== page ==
Processing Emotions

Have you had one of the days? One of those days when everything goes just right? You go to bed feeling good about life with a big smile on your face? I have been having more of those days lately. I like it. It feels really good.

I am not sure what exactly the trigger was the other night. I had a really great day! Maybe GOD thought I could handle it. Maybe it was because my mom has been in pain lately. Maybe it was because my cousin’s daughter had to put down her beloved horse.

It doesn’t really matter which one was the trigger, I suppose. Maybe it was all of the above!

I was lying in bed smiling, feeling great, thinking over the events of the day, when this memory surfaced out of nowhere and an overwhelming wave of grief filled me and poured out of me, leaving me lying there with heart wrenching sobs while my tears soaked my pillow.

My first dance with cancer had been a very challenging one. And my two dogs were with me, literally, every step of the way.

Chloe and Benjamin

A successful day fishing with Chloe and Benjamin.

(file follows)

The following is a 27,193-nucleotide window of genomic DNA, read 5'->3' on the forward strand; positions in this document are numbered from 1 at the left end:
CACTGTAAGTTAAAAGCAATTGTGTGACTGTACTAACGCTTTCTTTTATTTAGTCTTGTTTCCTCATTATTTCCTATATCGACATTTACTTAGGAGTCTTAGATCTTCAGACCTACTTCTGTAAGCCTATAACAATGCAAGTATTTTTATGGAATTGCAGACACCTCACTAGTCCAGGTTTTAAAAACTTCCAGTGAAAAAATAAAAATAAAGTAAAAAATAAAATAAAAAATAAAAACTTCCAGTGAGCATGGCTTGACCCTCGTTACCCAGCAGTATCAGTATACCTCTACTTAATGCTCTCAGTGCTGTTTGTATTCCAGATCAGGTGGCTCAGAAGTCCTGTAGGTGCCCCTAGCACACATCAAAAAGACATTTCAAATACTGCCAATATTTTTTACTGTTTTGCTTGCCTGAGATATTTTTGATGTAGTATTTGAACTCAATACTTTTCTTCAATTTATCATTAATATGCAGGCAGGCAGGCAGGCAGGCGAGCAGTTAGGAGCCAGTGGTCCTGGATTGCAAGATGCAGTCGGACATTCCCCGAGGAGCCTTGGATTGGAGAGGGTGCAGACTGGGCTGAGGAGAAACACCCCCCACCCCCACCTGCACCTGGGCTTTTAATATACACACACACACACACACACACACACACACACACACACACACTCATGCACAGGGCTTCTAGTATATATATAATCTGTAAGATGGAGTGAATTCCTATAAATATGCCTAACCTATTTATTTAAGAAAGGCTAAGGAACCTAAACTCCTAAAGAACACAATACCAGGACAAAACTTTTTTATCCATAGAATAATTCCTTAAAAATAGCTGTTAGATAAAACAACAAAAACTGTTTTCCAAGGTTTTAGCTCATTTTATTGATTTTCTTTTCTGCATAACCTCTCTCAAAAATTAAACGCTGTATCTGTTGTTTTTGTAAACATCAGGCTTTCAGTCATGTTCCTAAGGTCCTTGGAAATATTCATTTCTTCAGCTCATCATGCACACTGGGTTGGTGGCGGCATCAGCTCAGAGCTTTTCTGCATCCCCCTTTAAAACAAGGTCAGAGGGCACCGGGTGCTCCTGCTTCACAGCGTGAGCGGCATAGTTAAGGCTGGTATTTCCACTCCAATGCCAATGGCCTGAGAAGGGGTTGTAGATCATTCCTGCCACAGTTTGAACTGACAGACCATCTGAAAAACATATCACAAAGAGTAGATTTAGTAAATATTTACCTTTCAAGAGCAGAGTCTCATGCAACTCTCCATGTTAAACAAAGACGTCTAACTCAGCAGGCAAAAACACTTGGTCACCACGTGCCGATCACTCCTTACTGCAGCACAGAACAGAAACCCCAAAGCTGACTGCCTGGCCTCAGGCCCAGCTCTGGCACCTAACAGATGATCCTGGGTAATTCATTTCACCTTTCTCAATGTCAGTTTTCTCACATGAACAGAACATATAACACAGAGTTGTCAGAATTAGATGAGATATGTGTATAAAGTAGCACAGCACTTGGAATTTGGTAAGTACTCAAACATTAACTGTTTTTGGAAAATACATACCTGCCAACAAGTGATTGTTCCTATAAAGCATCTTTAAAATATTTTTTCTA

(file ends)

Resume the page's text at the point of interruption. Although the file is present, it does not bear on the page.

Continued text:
Post surgery and post fighting for my life in the hospital, I literally looked like the Michelin man. I was bruised and swollen from head to toe. I felt like I was twice my size. So I would try and go for little walks, to build up my strength again and to, in some way, get my lymphatic system working.

I couldn’t go very far by myself safely, being so swollen and weak I was not very steady on my feet. So I would just walk up and down our long driveway. My dogs would walk with me, one on either side. And sometimes my cats would come with us on these slow plodding walks. I was very grateful to have their love, their support, and their encouragement. Chloe and Benjamin never got distracted on these walks. They stayed focused on every slow step that I took.

My six month all clear checkup should have been a time of celebration. But instead, my sweet Benjamin was diagnosed with cancer. And there was nothing I could do for him! My vet told me to take him home and enjoy the time that I had left with him. I was devastated!

Benjamin deteriorated quickly. As my familiar, it was as if he had absorbed my cancer. One night, he insisted on going outside around midnight. I let him out and sat down to wait for him. But he didn’t come back.

I pulled on my rubber boots and went out in my nightie to look for him. I must have looked quite the sight! But I didn’t care. My only concern was for Benjamin. He didn’t come when I called. I didn’t see him anywhere.